Could all of this have been revealed in a way more tolerable to Eugene Patterson? Maybe so. But perhaps Patterson failed to weigh against the subterfuge the fact that the Mirage was the rare investigative series the public actually followed. "I'd come in on the el," says Recktenwald, "and it was very funny to watch people. The night before, I'd be going over the galley proofs with Smith, so I knew where the funny parts were. I'd watch them read, and I'd see them laugh at the right place."

As far as he's concerned, newspapers have unilaterally disarmed. "I'm sure there are a lot of bad guys who are chuckling over that. If the government had announced that newspapers could not do undercover investigative reporting, people would have gone into a tizzy."

A fourth panelist at next week's Mirage conference will be Bernie Judge. The editor and publisher of the Daily Law Bulletin, in 1977 he was also the Tribune's city editor. Judge was invited to provide the voice of the opposition. (Fuller was also asked, but he'll be out of town.) The Sun-Times had been tempted to keep the Mirage open through the end of 1977 because Christmas seemed a promising season for graft, but the wheels were coming off: the Tribune and Daily News had both found out that the Sun-Times was running a bar, and they were looking for it. Judge assigned William Crawford, a top investigative reporter who'd worked with Zekman on paper stories, to scour the bars of the near north side for her. "I think it was the best assignment he ever got," says Judge.

What if he'd found it? "I would have done something," says Judge, who isn't sure what. "I wouldn't have wrecked it. I wanted to steal a piece of it."

By the end of 1977 Jim Hoge was editor of both the Sun-Times and the Daily News. Marshall Field had given him the Daily News in a last-ditch attempt to save the afternoon paper, which would close in March of 1978. Zay Smith remembers that Daily News reporters came to Hoge and told him they'd found out about the Mirage and written a story revealing the operation.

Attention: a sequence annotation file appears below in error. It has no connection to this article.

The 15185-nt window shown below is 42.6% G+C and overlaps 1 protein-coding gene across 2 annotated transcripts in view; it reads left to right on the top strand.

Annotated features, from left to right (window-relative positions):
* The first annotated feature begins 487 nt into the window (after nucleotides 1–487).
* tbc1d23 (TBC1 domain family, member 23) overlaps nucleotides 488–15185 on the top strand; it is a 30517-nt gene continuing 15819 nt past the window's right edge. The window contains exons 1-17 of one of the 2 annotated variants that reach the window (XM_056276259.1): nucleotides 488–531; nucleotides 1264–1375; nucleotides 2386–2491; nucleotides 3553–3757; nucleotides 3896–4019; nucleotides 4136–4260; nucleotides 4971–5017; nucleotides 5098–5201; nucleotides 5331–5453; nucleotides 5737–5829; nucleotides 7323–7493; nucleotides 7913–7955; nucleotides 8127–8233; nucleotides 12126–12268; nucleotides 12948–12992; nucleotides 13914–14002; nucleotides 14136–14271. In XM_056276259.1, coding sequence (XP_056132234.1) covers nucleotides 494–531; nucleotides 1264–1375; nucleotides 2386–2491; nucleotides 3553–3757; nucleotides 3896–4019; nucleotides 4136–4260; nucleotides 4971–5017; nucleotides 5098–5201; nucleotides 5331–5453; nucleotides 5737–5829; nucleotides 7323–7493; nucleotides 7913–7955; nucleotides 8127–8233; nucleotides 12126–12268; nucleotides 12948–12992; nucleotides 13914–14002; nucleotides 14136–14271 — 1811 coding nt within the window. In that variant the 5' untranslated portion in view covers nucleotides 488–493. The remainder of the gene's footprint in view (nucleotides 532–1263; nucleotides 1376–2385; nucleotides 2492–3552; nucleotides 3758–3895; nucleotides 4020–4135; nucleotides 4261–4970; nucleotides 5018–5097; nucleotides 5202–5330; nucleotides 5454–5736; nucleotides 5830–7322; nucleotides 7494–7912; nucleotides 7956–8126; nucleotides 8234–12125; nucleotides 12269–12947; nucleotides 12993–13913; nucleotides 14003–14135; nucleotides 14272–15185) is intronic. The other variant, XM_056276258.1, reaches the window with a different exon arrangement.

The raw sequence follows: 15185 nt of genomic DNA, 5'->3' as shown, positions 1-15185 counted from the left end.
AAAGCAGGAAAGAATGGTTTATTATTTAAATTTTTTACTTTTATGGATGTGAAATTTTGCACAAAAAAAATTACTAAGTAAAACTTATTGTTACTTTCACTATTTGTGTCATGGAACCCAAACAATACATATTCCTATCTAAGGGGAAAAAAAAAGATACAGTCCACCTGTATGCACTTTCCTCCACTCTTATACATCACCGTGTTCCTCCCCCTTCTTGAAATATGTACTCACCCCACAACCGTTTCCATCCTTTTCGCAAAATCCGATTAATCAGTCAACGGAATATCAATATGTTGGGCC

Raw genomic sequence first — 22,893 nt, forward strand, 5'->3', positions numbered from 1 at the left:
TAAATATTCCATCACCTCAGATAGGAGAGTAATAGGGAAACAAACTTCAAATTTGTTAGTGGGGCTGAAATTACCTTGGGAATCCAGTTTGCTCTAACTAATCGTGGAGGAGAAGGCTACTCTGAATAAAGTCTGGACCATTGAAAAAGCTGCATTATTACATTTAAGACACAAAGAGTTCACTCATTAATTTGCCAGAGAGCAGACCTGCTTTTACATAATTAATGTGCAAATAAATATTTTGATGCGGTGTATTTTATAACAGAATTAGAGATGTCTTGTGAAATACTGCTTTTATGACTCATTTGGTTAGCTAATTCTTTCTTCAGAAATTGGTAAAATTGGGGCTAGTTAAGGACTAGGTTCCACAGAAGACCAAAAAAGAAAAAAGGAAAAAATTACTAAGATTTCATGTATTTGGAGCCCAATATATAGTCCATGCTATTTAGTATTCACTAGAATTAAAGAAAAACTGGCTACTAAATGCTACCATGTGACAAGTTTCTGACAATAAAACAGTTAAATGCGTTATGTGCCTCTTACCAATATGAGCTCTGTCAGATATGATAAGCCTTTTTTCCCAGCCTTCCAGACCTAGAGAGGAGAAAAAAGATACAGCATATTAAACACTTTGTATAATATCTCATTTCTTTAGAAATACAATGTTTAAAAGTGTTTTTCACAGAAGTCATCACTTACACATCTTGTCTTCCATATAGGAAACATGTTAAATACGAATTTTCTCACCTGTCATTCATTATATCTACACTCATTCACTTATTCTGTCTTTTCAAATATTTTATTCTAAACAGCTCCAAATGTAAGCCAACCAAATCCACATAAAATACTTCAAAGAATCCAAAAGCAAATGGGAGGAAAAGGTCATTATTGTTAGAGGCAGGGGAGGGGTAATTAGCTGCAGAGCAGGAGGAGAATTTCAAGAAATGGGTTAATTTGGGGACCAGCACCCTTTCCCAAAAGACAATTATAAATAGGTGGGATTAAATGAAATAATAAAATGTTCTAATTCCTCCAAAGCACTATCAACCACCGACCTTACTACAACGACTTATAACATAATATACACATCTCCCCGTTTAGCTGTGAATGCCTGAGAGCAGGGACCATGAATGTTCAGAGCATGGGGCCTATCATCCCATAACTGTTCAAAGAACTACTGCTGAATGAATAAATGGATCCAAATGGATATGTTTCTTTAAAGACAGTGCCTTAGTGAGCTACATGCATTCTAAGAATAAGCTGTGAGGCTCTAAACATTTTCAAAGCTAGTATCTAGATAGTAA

"That put Jim in a very rough position," Smith remembers. "He just said, 'I'm going to say one thing to you guys. Don't do anything irresponsible.' And the story did not run."

Channel Two is where Zekman's spent the last 21 years. Life there hasn't been a bundle of laughs for anyone, and at one point several years ago she thought about going back to the Tribune. She talked to Fuller, and he made it clear that the Tribune was out of the undercover business. "He just didn't feel it was appropriate," says Zekman. "He said that if we're being deceptive, how can we then report on or accuse people of being deceptive?"

Even if the Mirage was the baby thrown out with the bathwater, that's a tough question to answer.

Says Zekman, "I'd do it again in a second."

News Bites

When a couple of spectators jumped a Kansas City coach near the end of a White Sox game last month, sportswriters wondered if beer sales should be further curtailed at Comiskey Park. Enforcing the rules already in place might be the way to go. The Sox say the spigots must shut down at the beginning of the eighth inning in the stands and the middle of the eighth in the concourse. The last time I was out at Comiskey, the vendors were still coming around during the eighth inning and a fight broke out behind us in the ninth. These eruptions never seem to take place in the early innings, do they?

Last week, desperate for a metaphor to describe Roger Ebert's recent reporting from Toronto, I came up with Commodore Perry "writing a history of the War of 1812 in which he's too modest to mention himself." But the Tribune's Jon Anderson points out that the place to find the famous commodore is Japan. The Perry I had in mind was his less celebrated "older brother, Oliver Hazard Perry, the commanding officer on the American side." I regret the mistake, and that's the last time I look for a military hero of the northern theater of the War of 1812 who's a household name.

Art accompanying story in printed newspaper (not available in this archive): photos/Jim Frost--Sun-Times, Robert Drea.